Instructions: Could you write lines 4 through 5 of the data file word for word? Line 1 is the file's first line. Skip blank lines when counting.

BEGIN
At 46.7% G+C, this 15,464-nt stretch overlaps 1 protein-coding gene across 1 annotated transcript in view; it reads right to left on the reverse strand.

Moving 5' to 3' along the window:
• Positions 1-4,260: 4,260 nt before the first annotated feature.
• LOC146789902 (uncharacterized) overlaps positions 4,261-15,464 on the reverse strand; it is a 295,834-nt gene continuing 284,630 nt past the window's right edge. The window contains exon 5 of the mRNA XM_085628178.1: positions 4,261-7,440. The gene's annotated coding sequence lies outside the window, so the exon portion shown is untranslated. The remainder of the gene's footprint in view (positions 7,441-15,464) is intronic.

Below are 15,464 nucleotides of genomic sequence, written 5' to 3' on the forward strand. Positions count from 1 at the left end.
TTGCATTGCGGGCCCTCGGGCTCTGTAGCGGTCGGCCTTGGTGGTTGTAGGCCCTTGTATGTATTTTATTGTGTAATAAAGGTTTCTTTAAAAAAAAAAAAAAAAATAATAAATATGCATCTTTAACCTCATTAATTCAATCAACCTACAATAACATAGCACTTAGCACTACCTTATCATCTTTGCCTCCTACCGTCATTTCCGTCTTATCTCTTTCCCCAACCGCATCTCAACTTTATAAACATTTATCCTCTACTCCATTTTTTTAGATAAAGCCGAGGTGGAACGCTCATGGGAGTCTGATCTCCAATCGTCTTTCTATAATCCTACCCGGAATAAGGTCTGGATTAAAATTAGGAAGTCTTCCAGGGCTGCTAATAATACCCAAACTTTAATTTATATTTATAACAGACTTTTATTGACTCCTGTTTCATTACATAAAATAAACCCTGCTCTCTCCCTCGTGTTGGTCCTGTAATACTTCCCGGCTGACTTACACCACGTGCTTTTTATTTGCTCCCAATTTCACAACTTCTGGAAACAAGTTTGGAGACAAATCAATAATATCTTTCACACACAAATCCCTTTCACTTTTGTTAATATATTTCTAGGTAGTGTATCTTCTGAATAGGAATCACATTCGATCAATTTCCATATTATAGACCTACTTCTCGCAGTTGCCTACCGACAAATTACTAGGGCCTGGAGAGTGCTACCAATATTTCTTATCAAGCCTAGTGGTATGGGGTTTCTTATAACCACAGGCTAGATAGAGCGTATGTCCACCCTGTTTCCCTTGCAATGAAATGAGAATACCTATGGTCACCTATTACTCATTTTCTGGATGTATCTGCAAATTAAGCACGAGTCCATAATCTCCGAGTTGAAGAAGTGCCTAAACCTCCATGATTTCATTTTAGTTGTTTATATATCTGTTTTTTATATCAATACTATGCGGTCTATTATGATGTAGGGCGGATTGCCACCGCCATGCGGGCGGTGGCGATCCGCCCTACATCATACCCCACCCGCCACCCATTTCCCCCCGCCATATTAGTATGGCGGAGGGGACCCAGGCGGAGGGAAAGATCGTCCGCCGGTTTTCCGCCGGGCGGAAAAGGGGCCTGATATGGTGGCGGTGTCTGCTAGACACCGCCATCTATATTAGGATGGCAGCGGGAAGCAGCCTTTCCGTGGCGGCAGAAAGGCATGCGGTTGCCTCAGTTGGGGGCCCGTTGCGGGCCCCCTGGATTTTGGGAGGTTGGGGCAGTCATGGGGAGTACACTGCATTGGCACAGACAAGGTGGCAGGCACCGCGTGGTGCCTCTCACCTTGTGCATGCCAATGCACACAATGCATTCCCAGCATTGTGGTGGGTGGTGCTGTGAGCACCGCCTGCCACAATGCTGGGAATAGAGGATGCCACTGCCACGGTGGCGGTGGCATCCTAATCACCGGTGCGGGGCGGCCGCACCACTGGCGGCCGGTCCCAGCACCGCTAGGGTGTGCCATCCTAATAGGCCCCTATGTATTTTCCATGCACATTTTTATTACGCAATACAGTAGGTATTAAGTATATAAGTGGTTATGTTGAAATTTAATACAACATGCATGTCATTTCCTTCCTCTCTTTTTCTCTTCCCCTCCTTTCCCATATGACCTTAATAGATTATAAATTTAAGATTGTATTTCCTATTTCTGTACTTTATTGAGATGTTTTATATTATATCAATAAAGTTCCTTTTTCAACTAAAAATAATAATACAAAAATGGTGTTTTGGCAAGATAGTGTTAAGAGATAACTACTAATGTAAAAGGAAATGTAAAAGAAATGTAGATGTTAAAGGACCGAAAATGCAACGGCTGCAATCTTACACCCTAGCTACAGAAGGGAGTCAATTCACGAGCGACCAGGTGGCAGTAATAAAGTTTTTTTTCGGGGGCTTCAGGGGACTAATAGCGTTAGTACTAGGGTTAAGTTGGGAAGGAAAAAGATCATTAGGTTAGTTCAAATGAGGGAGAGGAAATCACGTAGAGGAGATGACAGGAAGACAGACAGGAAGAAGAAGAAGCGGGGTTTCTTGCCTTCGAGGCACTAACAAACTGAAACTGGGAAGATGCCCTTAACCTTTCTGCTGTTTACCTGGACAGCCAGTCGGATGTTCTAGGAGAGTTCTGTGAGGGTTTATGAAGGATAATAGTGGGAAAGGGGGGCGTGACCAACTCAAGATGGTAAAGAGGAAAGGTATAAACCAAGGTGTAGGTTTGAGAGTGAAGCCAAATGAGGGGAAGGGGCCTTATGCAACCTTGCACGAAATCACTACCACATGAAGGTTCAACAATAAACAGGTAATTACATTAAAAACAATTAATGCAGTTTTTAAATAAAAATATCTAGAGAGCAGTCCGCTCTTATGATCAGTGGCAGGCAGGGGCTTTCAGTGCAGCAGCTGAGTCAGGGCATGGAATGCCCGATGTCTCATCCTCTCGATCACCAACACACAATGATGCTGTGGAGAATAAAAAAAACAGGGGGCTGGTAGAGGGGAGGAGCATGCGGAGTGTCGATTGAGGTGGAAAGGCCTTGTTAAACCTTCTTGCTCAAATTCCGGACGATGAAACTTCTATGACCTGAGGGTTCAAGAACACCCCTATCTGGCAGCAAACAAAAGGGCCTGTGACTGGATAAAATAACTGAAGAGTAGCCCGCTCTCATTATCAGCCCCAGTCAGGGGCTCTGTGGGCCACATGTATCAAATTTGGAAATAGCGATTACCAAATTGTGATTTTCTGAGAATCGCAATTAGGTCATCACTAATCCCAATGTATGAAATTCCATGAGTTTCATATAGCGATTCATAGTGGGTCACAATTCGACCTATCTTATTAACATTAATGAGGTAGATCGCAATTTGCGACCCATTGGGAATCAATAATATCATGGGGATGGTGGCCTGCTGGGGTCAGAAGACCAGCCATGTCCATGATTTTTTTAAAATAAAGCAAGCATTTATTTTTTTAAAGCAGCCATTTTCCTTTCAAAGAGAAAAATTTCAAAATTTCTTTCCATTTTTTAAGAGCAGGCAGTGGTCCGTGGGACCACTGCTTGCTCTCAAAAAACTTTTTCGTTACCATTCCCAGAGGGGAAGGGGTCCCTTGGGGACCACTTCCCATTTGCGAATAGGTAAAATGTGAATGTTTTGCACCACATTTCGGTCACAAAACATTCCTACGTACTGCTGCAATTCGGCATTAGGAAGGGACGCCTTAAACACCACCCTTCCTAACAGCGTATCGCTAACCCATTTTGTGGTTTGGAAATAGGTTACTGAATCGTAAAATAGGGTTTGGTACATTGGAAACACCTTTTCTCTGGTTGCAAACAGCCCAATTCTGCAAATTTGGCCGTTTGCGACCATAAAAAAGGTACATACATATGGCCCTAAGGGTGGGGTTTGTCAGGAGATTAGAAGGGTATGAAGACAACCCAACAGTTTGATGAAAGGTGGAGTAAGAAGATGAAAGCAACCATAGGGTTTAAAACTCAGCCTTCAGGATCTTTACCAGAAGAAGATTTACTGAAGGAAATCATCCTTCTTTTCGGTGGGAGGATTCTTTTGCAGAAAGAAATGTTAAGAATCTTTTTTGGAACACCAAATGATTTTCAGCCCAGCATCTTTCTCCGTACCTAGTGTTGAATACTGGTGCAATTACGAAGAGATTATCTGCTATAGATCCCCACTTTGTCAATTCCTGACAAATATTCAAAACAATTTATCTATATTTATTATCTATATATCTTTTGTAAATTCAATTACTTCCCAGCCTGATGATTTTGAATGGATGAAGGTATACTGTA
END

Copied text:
• LOC146789902 (uncharacterized) overlaps positions 4,261-15,464 on the reverse strand; it is a 295,834-nt gene continuing 284,630 nt past the window's right edge. The window contains exon 5 of the mRNA XM_085628178.1: positions 4,261-7,440. The gene's annotated coding sequence lies outside the window, so the exon portion shown is untranslated. The remainder of the gene's footprint in view (positions 7,441-15,464) is intronic.

Below are 15,464 nucleotides of genomic sequence, written 5' to 3' on the forward strand. Positions count from 1 at the left end.